On this page you can find information on my conference presentations (e.g., handouts, slides, and papers).
- I attempt to defend the constitutive micropsychist against the subject-summing problem. I argue that the problem only arises if we accept full revelation, as Philip Goff (2017) argues we should. Full revelation entails phenomenal transparency, the thesis that our phenomenal concepts reveal the full essential nature of conscious states. I argue that the Russellian monist is committed to the thesis that conscious states are essentially material and that, because this aspect of their essential nature isn't revealed in our phenomenal concepts, full realization is false. In its place, I suggest we accept partial revalation, which entails phenomenal translucency, the thesis that phenomenal concepts reveal part of the essential nature of conscious states. If we do not grasp the full essential nature of conscious states, then, I argue, we can explain why the subject-summing problem appears to be a problem, but that it is an epistemic problem and not a metaphyical one. I borrow this strategy from the emergentist who acknowledges that they cannot explain how consciousness emerges, but they can explain why they can't explain it. In the same way, the constitutive micropsychist who accepts partial revelation can acknowledge that they can't explain how subjects combine, but they can explain why they can't explain it.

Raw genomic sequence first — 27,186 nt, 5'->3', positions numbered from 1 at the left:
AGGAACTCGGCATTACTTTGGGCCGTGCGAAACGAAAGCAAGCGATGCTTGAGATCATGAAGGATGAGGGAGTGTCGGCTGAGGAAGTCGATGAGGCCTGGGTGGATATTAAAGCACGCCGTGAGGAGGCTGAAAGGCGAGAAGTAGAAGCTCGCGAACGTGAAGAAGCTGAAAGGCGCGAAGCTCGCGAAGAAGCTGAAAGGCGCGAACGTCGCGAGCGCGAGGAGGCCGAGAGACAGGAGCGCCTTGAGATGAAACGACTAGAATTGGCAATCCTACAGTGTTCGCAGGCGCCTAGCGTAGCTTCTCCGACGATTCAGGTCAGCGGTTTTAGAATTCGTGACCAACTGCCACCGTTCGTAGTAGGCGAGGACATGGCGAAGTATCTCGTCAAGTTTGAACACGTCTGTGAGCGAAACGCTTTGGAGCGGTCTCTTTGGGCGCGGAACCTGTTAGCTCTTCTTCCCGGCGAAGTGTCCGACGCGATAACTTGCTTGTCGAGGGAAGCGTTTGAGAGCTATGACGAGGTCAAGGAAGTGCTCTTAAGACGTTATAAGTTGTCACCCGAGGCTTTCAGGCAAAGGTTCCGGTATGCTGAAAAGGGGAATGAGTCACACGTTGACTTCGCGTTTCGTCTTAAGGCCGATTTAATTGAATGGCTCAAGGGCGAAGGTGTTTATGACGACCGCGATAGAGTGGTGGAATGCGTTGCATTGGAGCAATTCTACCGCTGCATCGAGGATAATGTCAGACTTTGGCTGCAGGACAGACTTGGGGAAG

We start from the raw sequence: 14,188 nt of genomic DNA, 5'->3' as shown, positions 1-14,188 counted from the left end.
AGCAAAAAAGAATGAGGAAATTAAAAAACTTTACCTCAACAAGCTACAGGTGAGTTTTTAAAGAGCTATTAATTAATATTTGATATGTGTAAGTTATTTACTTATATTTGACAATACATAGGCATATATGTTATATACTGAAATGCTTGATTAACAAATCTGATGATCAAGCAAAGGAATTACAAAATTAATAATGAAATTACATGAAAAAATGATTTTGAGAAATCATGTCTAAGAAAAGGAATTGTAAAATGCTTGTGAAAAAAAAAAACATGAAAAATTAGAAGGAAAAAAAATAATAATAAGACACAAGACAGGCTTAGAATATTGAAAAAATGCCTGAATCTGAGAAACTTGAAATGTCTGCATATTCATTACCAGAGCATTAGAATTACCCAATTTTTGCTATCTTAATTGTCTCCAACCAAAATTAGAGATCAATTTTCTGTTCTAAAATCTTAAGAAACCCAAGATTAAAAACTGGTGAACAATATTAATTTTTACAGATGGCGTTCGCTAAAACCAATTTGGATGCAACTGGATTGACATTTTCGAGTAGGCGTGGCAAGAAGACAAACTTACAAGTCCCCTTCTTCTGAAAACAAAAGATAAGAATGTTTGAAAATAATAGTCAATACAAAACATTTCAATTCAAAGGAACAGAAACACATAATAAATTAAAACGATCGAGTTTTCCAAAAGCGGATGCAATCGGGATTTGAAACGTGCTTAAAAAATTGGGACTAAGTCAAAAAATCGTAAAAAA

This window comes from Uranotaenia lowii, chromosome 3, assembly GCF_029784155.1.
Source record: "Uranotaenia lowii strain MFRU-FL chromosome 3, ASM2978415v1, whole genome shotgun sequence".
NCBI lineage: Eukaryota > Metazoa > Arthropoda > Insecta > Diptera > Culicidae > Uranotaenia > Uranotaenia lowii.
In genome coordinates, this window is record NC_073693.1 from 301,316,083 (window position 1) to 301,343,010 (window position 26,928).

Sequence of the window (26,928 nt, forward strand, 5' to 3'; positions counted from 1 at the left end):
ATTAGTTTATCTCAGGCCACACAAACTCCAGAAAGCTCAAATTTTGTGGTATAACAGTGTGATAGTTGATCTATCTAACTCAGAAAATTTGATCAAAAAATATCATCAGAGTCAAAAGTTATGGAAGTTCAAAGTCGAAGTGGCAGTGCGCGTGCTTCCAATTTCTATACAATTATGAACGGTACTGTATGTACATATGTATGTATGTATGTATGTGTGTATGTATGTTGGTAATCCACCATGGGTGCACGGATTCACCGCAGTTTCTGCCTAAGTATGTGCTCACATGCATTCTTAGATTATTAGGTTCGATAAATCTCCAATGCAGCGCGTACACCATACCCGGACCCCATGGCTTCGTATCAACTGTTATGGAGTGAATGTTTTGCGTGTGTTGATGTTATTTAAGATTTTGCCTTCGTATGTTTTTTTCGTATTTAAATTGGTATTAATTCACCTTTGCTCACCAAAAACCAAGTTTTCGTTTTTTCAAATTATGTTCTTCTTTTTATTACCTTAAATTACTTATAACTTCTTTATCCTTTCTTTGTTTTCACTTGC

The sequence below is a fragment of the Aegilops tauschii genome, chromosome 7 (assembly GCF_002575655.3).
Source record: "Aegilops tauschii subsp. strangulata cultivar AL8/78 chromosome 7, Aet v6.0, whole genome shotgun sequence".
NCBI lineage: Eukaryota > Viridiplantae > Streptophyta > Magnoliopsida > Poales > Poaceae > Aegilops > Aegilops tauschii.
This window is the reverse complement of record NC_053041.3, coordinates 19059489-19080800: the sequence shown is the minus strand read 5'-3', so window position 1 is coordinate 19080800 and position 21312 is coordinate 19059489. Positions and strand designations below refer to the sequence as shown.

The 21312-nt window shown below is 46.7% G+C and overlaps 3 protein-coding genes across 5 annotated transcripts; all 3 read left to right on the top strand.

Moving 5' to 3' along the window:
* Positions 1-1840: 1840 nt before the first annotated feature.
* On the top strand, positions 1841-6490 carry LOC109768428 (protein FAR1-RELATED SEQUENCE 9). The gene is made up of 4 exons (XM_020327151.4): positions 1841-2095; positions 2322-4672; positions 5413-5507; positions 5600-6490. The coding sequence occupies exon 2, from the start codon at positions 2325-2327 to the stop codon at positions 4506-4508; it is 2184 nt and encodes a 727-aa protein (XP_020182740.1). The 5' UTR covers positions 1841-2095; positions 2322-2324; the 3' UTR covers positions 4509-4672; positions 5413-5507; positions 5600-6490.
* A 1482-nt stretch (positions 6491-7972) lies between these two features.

- Supervenience has become an indispensable concept in the philosophy of mind for describing the relationship between mental states and physical states. Bennett (2007) argues that only physicalists can accept the mental supervening on the physical with metaphysical necessity—i.e., for any two possible worlds where the physical states are the same, the mental states are the same. Further, Bennett (2007) argues that this entails that metaphysically necessary supervenience is sufficient for the truth of physicalism. This paper argues, contra Bennett (2007), that some viable anti-physicalist positions can accept metaphysically necessary supervenience of the mental over the physical. Specifically, this paper argues that some versions of emergentism—Horgan’s (2010) Moorean minimal emergentism and Wilson’s (Forthcoming) strong emergence—are able to accept metaphysically necessary supervenience. Finally, if these anti-physicalist positions can accept metaphysically necessary supervenience, then adherents to these positions may utilize Bennett’s (2007) compatibilist solution to the exclusion problem.